Reading/Web/Projects/A frontend powered by Parsoid/HTML content research

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As part of the preparation for the mediawiki developer summit and the end of the research of the quarter, we are taking a deep dive into analyzing our HTML content, what is it composed of, and how those parts affect size and rendering time for our readers.


Data to compare[edit]

  • restbase article
  • api.php (action=parse)
  • api.php (mobileview)
  • loot transformations (individually)
    • No transformations
    • No ambox
    • No navbox
    • No references
    • No images
    • No superficial markup
      • Empty nodes
      • <span>&nbsp;</span> → ' '
      • Reference spans
        • <span>[</span> → [
        • <span>]</span> → ]
      • Transform mw:Entity to their contents
    • No data-mw
    • Extraneous markup
      • Parsoid-generated IDs
      • typeof and about attributes
      • rel="mw:WikiLink" attributes
      • <span typeof="mw:Entity" /> wrapping elements

What we want to measure[edit]

  • HTML size
  • Webpagetest speed
  • Device experience? (Timeline on devtools?)


    • restbase/:title
    • mw/:title
    • mv/:title
    • loot/:title?noimages&nomarkup...
  • Script that takes in a list of titles and queries those endpoints and stores the output in a folder.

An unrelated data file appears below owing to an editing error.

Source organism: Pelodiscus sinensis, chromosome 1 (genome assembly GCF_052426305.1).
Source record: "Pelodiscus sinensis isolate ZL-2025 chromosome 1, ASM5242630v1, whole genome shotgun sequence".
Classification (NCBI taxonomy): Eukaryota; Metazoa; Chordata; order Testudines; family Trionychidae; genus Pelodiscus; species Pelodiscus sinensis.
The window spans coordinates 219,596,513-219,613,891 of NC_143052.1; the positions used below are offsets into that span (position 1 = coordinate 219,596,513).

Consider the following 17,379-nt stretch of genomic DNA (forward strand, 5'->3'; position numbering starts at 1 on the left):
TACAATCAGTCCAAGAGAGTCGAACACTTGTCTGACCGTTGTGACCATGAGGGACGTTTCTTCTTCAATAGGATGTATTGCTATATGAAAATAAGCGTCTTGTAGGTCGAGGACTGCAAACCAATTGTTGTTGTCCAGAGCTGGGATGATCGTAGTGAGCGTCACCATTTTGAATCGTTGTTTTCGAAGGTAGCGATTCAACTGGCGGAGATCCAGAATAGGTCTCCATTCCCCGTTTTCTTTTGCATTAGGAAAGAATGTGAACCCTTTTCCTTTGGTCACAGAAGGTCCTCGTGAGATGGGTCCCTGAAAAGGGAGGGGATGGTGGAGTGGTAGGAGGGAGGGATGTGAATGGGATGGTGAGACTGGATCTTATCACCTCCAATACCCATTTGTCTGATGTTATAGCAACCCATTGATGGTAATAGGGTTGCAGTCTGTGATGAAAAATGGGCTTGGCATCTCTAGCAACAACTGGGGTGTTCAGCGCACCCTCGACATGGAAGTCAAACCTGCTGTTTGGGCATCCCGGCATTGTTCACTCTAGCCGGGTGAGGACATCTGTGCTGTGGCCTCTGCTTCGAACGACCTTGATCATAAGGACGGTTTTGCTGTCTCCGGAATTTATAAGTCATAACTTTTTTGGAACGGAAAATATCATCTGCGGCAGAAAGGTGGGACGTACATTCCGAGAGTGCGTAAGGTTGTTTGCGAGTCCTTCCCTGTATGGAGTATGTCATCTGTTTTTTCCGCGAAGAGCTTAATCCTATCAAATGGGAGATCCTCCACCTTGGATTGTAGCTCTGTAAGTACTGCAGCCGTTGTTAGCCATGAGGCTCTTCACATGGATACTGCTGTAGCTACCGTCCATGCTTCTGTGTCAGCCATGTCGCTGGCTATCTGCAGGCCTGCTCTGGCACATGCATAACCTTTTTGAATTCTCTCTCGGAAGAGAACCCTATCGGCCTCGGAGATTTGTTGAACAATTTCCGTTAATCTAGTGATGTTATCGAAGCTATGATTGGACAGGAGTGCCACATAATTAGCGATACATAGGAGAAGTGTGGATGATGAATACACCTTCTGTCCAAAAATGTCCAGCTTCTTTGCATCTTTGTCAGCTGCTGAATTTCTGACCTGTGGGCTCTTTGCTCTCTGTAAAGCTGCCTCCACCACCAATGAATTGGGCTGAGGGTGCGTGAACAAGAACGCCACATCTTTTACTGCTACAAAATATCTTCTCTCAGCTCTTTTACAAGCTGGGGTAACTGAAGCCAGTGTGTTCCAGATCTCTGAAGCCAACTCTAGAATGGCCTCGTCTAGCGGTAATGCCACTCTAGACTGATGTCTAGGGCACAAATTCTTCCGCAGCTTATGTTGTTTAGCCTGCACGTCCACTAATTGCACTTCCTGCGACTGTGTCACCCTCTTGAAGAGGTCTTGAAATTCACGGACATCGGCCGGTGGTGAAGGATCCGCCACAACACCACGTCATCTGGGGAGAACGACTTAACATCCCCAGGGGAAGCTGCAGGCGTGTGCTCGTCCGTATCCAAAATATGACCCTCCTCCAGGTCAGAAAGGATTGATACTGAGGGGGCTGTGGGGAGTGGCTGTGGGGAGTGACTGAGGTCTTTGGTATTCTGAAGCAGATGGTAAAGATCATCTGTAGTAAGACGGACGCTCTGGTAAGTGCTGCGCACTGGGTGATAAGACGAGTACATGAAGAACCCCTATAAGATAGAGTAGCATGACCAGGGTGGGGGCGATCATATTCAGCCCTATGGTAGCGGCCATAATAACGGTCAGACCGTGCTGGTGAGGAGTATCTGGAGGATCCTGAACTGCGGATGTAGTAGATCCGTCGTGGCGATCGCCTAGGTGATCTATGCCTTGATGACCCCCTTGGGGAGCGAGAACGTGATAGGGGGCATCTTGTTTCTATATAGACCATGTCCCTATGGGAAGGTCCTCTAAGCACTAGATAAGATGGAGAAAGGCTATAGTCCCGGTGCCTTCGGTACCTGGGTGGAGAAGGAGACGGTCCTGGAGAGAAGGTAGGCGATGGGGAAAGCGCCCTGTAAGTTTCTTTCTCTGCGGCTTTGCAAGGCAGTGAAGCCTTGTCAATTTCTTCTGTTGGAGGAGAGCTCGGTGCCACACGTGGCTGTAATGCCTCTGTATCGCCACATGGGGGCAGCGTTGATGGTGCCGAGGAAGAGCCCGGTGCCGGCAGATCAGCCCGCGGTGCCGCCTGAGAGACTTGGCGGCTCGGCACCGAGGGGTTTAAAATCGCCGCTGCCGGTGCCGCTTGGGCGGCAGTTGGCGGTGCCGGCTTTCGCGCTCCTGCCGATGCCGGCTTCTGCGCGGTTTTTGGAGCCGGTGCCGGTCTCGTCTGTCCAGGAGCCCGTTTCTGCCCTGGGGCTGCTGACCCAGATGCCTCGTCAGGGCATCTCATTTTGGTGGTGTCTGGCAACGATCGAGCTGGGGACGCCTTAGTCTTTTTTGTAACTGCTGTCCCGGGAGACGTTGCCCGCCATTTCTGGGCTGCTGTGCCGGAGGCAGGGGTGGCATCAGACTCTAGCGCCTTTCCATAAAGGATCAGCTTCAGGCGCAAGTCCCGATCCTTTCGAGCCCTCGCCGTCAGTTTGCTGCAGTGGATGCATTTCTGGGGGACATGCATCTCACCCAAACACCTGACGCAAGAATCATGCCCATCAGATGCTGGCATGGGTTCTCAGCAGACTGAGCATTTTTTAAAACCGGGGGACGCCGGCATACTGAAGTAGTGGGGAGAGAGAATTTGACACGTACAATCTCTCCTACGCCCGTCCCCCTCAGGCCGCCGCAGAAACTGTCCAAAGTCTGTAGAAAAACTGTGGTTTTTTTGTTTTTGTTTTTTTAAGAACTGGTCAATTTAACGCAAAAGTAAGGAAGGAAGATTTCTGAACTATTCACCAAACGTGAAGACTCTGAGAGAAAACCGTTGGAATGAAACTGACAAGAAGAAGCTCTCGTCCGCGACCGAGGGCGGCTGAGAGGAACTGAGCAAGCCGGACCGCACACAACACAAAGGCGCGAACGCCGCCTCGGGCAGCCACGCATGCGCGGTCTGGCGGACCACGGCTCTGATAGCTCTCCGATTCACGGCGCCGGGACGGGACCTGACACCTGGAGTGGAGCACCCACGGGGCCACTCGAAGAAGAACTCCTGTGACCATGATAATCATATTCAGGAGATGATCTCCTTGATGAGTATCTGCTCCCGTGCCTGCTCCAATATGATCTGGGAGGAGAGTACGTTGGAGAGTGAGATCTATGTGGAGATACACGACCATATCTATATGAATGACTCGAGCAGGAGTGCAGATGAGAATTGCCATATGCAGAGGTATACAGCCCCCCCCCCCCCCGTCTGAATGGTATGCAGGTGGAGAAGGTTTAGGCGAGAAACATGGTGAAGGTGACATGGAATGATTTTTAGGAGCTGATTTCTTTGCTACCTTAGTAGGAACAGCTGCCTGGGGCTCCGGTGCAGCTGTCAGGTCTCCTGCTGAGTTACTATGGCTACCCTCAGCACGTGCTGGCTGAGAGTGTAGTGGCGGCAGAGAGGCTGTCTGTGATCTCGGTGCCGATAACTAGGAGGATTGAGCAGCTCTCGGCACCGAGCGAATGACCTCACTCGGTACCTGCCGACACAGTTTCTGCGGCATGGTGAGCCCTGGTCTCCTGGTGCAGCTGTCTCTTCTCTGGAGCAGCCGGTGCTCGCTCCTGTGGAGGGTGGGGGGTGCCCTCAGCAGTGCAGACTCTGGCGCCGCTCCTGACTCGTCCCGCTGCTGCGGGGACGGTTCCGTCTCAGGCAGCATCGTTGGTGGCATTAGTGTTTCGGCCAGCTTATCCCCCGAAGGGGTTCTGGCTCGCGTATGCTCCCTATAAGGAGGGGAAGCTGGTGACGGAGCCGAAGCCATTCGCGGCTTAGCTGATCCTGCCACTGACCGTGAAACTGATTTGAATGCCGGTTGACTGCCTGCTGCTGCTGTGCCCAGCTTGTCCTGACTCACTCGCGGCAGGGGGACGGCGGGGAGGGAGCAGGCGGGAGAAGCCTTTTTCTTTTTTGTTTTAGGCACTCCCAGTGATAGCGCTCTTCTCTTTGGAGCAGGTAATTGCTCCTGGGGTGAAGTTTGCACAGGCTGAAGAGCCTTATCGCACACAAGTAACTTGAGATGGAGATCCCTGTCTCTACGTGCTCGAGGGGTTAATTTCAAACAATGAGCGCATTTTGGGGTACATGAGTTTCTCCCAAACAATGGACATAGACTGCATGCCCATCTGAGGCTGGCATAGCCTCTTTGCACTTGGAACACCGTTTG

• HTML size analysis
  • After ^, responses are on cache in reading-web-research server. Execute webpagetest urls.

HTML size report[edit]

Initial report is here with a sample of pages decided in T120504.

This report compares HTML sizes of the wiki content served from different endpoints. First it shows a general overview with a comparison from parsoid+restbase, mediawiki action=parse, mediawiki action=mobileview and the loot transformations (removing and cleaning pieces of the content that can be loaded on demand or automatically after page load).

The report highlights a few things:

  • Parsoid+Restbase output is always bigger than the one from the MediaWiki endpoints
  • Parsoid+Restbase enables performant and cacheable transformations that allow loot to transform and restructure the content and get it to a fraction of the size, while keeping the endpoints performant by being cached.
    • This allows loading different parts of the content separately from the main page content.
  • data-mw attributes are an important fraction of the content served by restbase. Work is being done on enabling serving such information separately from a different endpoint and making the HTML leaner.
  • References consistently take a tremendous percentage of the total size after stripping data-mw attributes. It seems fair to assume that not loading references on initial payload would be a net win. Different strategies could be applied depending on further research (loading them automatically after content has loaded, loading them on demand when the user wants to check them).
    • This seems to only be an option when using restbase+parsoid as the api endpoint for fetching content, enabled by the cache infrastructure and the better parsing and transforming capabilities.